- Got a look at Private Vow’s win in the Kentucky Jockey Club on Saturday, in which he confirmed his status as one of the top two year-olds, and made one wonder how he might have fared in the Juvenile had his rein not broken. Shaun Bridgmohan was practically upright in the saddle trying to keep the colt under control around the first turn, and kept him under stout restraint as he stalked the slow pace (:48.4 to the half, as opposed to :47.1 for the girls in the Golden Rod) while well wide. He got to the top effortlessly and was ridden home to a 2 1/4 length win in his first test around two turns. Watching the race (thanks to the excellent Thoroughbred Daily News), one knew what Bridgmohan was saying when he commented "All I was was a passenger trying to keep him out of trouble.” [Louisville Courier-Journal] It would be nice to see Bridgmohan get a shot to stick with the colt should he make the classics next spring. So Private Vow and Bluegrass Cat have now both won around two turns, while Derby hopefuls such as Stevie Wonderboy, First Samurai, and Henny Hughes will have to wait until next year to pass that test.
Private Vow is the only stakes winner thus far amongst 12 winners for his sire Broken Vow (Unbridled), out of 38 starters and 92 foals in this crop. Broken Vow was unbeaten in four tries at 3, only one of them (the Sir Barton) being a stakes race. He blossomed at four, taking the Iselin and Ben Ali, and placing or showing in four other graded stakes, all of them at a distance.
- Not much rest for Japan Cup winner Alkaased, who is being wheeled right back on two weeks rest for the Cathay Pacific Hong Kong Vase. What are the chances of seeing a Grade 1 winner not trained by Richard Dutrow try that here these days?
- More turmoil in the world of expanded gambling in the state of Pennsylvania. Last September, Frank Fiel, the executive director of the Pennsylvania Gaming Control Board, resigned after press reports that he lied about his academic record. Friel had testified under oath that he had bachelor and masters degrees; it was later discovered that while he had attended two colleges, he had received a degree from neither. In an angry and tearful rebuff to the press, Governor Ed Rendell said, "I hope you understand what you did.” [Pittsburgh Post-Gazette]
Now, Friel’s replacement, Anne L. Neeb, is facing a far more serious and possible criminal charge stemming from her time as the Executive Director of Louisiana’s Gaming Control Board. That state’s State Inspector General accuses her of collecting pay for hours she did not work, and of falsifying attendance records in an attempt to validate her pay.
Louisiana State Inspector General Sharon B. Robinson alleges in her report that Neeb missed work for 208.5 hours but was paid for the time. Neeb later submitted leave adjustments for 152 hours of the missed time.A state police commander said that Neeb may have been collecting paychecks from two states.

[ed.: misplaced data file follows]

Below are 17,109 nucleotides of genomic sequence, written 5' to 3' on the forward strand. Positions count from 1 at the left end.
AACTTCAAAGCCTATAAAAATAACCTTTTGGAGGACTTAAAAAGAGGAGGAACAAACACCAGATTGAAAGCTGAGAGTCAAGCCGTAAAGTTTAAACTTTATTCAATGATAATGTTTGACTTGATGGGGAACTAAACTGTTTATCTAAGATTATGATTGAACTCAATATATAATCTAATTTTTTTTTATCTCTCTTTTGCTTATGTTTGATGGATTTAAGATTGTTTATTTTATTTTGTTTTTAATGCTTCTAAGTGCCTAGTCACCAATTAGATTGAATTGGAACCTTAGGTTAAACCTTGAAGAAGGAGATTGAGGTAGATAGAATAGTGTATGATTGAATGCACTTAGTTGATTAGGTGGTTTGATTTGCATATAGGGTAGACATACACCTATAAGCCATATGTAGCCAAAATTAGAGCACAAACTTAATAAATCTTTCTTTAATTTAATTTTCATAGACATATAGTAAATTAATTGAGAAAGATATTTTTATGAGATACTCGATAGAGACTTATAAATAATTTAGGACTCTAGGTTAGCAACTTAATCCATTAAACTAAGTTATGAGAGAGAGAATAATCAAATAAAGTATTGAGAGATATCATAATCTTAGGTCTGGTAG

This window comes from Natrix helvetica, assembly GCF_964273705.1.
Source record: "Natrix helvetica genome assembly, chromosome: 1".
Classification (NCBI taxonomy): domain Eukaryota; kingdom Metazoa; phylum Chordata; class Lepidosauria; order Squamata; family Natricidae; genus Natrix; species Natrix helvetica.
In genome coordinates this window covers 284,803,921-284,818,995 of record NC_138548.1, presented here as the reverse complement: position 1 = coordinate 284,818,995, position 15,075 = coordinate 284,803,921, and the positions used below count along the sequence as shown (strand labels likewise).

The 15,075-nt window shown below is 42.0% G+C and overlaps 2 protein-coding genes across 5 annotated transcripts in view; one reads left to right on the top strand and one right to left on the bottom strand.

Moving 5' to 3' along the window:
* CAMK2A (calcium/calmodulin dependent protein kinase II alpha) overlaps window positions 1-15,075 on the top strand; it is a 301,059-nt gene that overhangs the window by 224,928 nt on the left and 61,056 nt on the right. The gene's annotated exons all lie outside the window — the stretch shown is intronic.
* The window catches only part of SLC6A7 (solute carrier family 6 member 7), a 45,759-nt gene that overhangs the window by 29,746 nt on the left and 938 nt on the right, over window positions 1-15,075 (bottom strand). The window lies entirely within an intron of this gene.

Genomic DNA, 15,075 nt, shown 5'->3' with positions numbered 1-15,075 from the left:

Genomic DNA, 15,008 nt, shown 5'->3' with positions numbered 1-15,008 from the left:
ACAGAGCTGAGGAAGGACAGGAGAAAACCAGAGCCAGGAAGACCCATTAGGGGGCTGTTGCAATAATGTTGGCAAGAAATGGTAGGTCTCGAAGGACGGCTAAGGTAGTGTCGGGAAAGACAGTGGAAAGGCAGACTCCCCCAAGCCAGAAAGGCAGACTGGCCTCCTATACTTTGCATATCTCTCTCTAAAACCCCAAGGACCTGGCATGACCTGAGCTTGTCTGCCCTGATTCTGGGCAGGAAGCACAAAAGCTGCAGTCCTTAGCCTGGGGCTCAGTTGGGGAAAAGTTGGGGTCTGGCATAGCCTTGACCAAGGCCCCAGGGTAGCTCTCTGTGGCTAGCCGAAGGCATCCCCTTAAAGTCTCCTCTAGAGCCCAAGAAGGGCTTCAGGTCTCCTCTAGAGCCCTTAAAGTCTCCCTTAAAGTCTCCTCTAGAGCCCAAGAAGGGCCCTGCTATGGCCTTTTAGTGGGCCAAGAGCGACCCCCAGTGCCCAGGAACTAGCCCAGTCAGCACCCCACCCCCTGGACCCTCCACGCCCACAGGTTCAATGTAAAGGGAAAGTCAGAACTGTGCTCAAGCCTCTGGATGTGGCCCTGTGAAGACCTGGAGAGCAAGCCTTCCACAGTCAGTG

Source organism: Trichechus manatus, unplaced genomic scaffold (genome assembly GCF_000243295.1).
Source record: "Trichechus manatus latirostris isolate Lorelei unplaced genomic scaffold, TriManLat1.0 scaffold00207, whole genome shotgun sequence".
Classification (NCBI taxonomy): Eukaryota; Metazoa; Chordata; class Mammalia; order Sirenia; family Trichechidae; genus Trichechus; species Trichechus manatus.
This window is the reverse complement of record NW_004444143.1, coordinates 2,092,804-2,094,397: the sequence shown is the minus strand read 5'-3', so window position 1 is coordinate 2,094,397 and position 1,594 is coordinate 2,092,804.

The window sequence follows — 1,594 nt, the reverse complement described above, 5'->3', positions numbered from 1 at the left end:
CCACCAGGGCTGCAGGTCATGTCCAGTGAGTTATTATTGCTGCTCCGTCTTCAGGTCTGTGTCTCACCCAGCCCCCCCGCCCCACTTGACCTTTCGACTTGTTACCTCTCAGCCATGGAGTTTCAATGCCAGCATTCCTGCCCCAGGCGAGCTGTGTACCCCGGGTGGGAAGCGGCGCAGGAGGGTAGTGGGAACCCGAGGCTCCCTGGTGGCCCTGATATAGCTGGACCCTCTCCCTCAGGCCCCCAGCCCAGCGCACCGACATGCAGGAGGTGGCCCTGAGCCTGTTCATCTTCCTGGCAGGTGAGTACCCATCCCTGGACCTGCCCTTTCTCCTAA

"She came back later, after we started asking questions, and submitted a leave slip," Robinson said. "Those issues suggest potential payroll fraud, but we can't make that determination." [Philly Inquirer]
[Col. Henry] Whitehorn also said it appears that Neeb was absent the entire last month that she collected a salary and might have been paid both by Louisiana and the Pennsylvania Gaming Control Board. The Pennsylvania board hired Neeb July 7, two months before her resignation from the LGCB, as executive director, contingent on the results of a background check.Neeb denied the charges categorically, claiming that she was owed leave time under the Family Medical Leave Act; and she also invoked a defense that we’re all-too-familiar with from Washington: Neeb also said she could not account for all her time because she was engaged in confidential meetings that required she not disclose the participants.
Whitehorn recommended that the district attorney's office in Baton Rouge investigate the issues for possible criminal acts. [Shreveport Times]
The Louisiana report also accuses the current head of that state’s Gaming Control Board of not working the hours required of him for his pay. Charles Gaudin is supposed to be in Baton Rouge four days a week.
Investigators concluded that Gaudin worked in Baton Rouge an average of two days a week for a 3-month period ending July 3.- Highland Cat faces six others in the second at Aqueduct on Friday.
They also found that Gaudin is being paid more money than allowed by law and that the gambling board's attorney and former executive director received full-time pay despite working fewer than 40 hours a week.
In a letter, Gaudin claims the investigation stemmed from an anonymous whistle-blower with "ulterior motives." He doesn't outline what those motives are. [2theadvocate.com (Baton Rouge)]
- From time to time, we see a high-priced yearling or two-year old succeeding on the racetrack, but I imagine there are far more that we never hear from again, especially colts. Temescal Ridge brought $875,000 at the two-year old in training sale at Keeneland in 2003, and was unplaced in two starts on the track. But he's a half-brother to Belong to Me, so he'll get a shot at stud in California for $1500 a pop. Gonna take a lot of pops to break even on this one.